On Thursday 7 September, 50 alumni and guests took advantage of a discounted ticket offer for alumni to attend a performance of The Suitcase by Johannesburg based company, Market Theatre. Attendees enjoyed a wine reception and the opportunity to network with university staff prior to the performance.
Director James Ngcobo’s stage adaption of Es’kia Mphahlele’s 1954 short story, The Suitcase is a UK premiere for Hull Truck and forms part of the Freedom Festival programming for 2017.
The pace is leisurely at first, and although the opening scene signals trouble ahead, the first half of the play portrays the innocence and unfettered ambition of Timi and Namhla (Siyabonga Thwala and Massasa Mbangeni) as they travel from their rural backwater to the heart to the heart of the city – alighting at Durban station like the first men on the moon.
The atmospheric lighting and decked setting also give the production an intimate and homely feel, but underlying this apparent gentleness is a troubling sense that the dark metropolis is about to encroach on all sides. Eventually this will overpower any capacity that our couple have to hope and dream and will manifest physically in Timi’s declining posture which seems to buckle under the crushing weight of unemployment and growing estrangement from his wife. Almost doubled over, Timi is suddenly presented with an opportunity for salvation and puts his reputation and his liberty on the line in order to pursue it.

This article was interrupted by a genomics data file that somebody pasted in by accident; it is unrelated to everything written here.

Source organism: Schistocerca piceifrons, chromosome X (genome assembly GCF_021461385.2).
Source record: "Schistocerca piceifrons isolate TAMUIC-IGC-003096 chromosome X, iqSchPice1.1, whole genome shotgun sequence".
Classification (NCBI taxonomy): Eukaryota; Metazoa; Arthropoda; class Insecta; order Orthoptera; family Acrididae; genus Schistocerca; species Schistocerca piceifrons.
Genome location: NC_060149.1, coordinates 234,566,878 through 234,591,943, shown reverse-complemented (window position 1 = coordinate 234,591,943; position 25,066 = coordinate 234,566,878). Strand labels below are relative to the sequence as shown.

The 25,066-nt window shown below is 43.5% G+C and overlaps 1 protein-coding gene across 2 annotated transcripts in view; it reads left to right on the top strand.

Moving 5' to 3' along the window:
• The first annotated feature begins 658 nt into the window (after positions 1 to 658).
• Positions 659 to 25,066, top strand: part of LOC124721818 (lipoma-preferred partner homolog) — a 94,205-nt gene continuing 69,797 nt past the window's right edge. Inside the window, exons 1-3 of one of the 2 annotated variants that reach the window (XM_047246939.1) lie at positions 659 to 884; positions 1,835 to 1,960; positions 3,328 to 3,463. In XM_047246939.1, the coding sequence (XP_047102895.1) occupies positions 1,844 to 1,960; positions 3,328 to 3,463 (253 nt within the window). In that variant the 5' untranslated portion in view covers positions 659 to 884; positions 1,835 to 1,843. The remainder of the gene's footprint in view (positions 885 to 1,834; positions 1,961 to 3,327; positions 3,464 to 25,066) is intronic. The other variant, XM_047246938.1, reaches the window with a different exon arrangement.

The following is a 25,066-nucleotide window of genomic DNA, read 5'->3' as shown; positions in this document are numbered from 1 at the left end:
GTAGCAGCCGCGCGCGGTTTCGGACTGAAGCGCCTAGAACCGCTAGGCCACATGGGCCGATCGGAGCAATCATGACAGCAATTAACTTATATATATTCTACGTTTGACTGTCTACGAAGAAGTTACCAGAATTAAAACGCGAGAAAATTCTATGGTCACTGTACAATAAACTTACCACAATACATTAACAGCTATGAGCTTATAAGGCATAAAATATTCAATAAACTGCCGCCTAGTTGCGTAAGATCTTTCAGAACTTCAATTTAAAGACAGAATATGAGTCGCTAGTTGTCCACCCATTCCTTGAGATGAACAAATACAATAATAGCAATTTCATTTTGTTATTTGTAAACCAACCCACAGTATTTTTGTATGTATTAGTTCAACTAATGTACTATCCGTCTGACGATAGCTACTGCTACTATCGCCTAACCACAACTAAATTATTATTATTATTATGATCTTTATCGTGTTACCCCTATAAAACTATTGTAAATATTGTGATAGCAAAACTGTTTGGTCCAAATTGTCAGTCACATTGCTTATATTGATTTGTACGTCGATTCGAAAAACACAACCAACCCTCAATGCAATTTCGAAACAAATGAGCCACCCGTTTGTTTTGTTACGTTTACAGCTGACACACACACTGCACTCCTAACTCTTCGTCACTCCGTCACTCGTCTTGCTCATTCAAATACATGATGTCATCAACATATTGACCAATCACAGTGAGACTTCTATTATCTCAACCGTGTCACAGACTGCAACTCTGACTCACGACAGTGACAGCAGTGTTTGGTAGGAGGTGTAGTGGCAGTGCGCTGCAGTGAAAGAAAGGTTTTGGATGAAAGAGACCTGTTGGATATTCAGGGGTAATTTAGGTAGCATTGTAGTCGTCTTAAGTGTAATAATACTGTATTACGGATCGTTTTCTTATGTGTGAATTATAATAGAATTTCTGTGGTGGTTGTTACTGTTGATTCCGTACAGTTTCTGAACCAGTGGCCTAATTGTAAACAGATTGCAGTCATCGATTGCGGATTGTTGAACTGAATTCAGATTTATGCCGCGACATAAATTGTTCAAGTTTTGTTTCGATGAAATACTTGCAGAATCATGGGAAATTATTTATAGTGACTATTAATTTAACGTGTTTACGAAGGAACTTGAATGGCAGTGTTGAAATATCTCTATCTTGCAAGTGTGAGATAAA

The Suitcase is both gentle and savage. It undoubtedly oozes charm, the central characters Timi and Namhla (Siyabonga Thwala and Massasa Mbangeni) are utterly convincing in their portrayal of requited love, mutual faith, hope and expectation. Likewise, Desmond Dube and Nhlanhla John Lata exude likeability and warmth across a range of supporting roles. This is backed by Hugh Maskela’s haunting and exquisite soundtrack which combines the languid jazz guitar of Bhekisisa Khoza with the pitch-perfect harmonies of Gugulethu Shezi, Penelope Nomfundo Sambo and Nokukhanya Gugulethu Dlamini. And yet, although the pace of the production allows for a gradual onset of disillusion, the twist when it comes, still feels like the twist of a knife. At this stage, a seemingly familiar tale of urban alienation reveals a capacity to shock, reminding the audience that this is not just any oppressive urban environment, this is apartheid-era South Africa – a particular place and time where desperate actions could be a rational response to eternal struggle and hardship.